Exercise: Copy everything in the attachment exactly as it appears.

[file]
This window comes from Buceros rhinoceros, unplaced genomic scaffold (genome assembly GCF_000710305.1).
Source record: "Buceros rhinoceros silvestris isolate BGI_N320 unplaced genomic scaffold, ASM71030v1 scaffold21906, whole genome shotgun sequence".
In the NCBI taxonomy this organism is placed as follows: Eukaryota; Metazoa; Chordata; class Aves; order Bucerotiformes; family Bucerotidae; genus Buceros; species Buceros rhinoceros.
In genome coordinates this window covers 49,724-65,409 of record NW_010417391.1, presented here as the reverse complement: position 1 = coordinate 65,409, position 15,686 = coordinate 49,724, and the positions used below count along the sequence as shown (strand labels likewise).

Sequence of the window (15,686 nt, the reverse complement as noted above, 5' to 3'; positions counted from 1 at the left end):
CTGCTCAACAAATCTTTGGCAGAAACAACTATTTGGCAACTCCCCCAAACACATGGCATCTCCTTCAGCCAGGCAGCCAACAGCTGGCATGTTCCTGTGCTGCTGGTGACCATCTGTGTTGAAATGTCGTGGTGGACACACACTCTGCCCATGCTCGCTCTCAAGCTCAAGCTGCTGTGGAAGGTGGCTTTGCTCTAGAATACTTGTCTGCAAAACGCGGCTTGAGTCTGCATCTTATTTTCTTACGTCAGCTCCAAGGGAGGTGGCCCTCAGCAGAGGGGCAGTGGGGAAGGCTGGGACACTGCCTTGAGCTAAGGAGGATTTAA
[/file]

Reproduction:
This window comes from Buceros rhinoceros, unplaced genomic scaffold (genome assembly GCF_000710305.1).
Source record: "Buceros rhinoceros silvestris isolate BGI_N320 unplaced genomic scaffold, ASM71030v1 scaffold21906, whole genome shotgun sequence".
In the NCBI taxonomy this organism is placed as follows: Eukaryota; Metazoa; Chordata; class Aves; order Bucerotiformes; family Bucerotidae; genus Buceros; species Buceros rhinoceros.
In genome coordinates this window covers 49,724-65,409 of record NW_010417391.1, presented here as the reverse complement: position 1 = coordinate 65,409, position 15,686 = coordinate 49,724, and the positions used below count along the sequence as shown (strand labels likewise).

Sequence of the window (15,686 nt, the reverse complement as noted above, 5' to 3'; positions counted from 1 at the left end):
CTGCTCAACAAATCTTTGGCAGAAACAACTATTTGGCAACTCCCCCAAACACATGGCATCTCCTTCAGCCAGGCAGCCAACAGCTGGCATGTTCCTGTGCTGCTGGTGACCATCTGTGTTGAAATGTCGTGGTGGACACACACTCTGCCCATGCTCGCTCTCAAGCTCAAGCTGCTGTGGAAGGTGGCTTTGCTCTAGAATACTTGTCTGCAAAACGCGGCTTGAGTCTGCATCTTATTTTCTTACGTCAGCTCCAAGGGAGGTGGCCCTCAGCAGAGGGGCAGTGGGGAAGGCTGGGACACTGCCTTGAGCTAAGGAGGATTTAA